Men's Health Week

Men's Health Week 13th-19th June

It’s Men’s Health Week, and there’s no better excuse to promote and support the health and wellbeing of Men and Boys in our community.

Men’s Health Week is an annual, international campaign that focuses not just on physical health, but also on men’s mental health and wellbeing. 

The theme of Men's Health Week 2022 is Building Healthy Environments for Men and Boys - focusing on creating physically, mentally and emotionally healthy environments in the home, workplace and in social settings.

So, it’s only fitting that, for this year’s Men’s Health Week, we promote our top 5 Men’s Health Tips: 


1. Check in with Your Mind.

With men taking their own lives at four times the rate of women, it’s clear that there is still a huge stigma around Men’s Mental Health. Don’t “she’ll be right ''all your feelings away; check in with yourself, take-time out to de-stress, and if things don’t seem right, don’t put off seeking professional support.


2. Eat Healthy Foods

As the saying goes, we are what we eat! For a healthy body and mind, we need to eat healthy foods. Packaged and processed foods are often full of artificial additives, sugar, salt and unhealthy fats. Do yourself a favour: limit your intake of processed foods, and amp- up your intake of the good stuff (fresh fruit and veggies, wholegrain foods, fiber-rich foods and lean meats.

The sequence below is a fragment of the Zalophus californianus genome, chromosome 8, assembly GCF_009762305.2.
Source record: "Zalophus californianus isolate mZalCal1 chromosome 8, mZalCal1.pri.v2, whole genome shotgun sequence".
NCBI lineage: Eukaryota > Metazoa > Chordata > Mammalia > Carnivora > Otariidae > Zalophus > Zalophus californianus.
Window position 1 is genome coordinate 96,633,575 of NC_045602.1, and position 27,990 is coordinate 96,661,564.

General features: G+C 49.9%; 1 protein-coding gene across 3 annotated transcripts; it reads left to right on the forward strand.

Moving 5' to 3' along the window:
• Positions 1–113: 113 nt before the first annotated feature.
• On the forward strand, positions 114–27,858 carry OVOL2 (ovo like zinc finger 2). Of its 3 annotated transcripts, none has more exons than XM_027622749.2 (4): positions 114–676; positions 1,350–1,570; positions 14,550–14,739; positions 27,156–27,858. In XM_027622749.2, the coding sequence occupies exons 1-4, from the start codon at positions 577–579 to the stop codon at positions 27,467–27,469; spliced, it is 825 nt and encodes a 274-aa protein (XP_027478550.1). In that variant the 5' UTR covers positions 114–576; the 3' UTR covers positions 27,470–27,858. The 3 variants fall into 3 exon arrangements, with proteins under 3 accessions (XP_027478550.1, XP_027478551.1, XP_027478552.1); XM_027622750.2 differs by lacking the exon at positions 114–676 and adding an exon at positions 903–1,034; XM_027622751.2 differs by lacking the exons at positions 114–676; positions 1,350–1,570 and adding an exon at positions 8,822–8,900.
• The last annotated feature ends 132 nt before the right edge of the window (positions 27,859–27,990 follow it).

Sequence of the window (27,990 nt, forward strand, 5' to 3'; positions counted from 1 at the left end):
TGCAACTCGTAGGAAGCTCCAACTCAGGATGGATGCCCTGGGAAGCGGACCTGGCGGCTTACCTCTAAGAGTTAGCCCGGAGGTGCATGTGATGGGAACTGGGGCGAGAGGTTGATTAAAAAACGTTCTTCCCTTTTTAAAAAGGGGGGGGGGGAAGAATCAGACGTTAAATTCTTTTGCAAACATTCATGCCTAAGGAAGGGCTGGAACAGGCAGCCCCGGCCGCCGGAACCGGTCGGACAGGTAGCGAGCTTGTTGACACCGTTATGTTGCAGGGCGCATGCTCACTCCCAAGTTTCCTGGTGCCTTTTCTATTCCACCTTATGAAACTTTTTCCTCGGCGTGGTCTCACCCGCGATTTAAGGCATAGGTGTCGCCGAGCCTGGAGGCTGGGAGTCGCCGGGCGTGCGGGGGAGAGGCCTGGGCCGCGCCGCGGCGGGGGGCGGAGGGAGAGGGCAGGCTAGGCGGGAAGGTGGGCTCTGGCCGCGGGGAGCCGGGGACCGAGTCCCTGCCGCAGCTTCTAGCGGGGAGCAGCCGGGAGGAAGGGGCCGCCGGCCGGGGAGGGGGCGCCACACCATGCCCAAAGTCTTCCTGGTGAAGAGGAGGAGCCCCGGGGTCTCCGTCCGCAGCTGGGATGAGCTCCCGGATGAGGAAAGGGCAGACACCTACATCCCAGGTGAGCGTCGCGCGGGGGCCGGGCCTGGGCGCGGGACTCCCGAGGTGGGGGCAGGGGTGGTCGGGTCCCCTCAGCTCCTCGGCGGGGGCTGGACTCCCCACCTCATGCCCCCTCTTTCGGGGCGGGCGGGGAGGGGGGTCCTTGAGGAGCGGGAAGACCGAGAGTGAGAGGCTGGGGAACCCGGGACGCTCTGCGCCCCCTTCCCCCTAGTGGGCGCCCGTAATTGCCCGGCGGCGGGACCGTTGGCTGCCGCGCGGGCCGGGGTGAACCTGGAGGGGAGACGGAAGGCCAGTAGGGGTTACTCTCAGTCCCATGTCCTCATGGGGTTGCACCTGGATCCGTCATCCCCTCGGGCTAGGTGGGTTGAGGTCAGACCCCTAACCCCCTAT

3. Get Regular Check-Ups.

One of the best ways to promote your own health is to get regular check-ups with your GP - even if you feel fine! Regardless of your age, family history or lifestyle choices, you should be checking-in with your doc for a general physical to look at your cholesterol, glucose and blood pressure. Go on - book one in with your GP now.


4. Know Your Family History. 

While a lot of our health has to do with lifestyle choices, Genetics still plays a big role. It’s important to know your family history and relay this information to your GP. If your dad or another blood relative has a history of hypertension, heart disease, diabetes, cancer or other chronic health conditions, you may be at a higher risk for developing those conditions yourself. 


5. Exercise Regularly. 

It’s no secret that regular exercise is good for the body and the mind. It's important for your health that you find the time to get your body moving. Ideally, you should aim for 30 minutes a day, but if that seems impossible, remember that even a brisk 20-minute walk a few times a week, or a quick run-around with some mates or the kids, can really help to improve your physical and mental health. 


Why Men's Health? 

According to Western Sydney University “A boy born in Australia in 2010 has a life expectancy of 78.0 years while a baby girl born at the same time could expect to live to 82.3 years old.  Right from the start, boys suffer more illness, more accidents and die earlier than their female counterparts.​

Men take their own lives at four times the rate of women (that's five men a day, on average).  Accidents, cancer and heart disease all account for the majority of male deaths.​

Find out more on the Western Sydney University Website.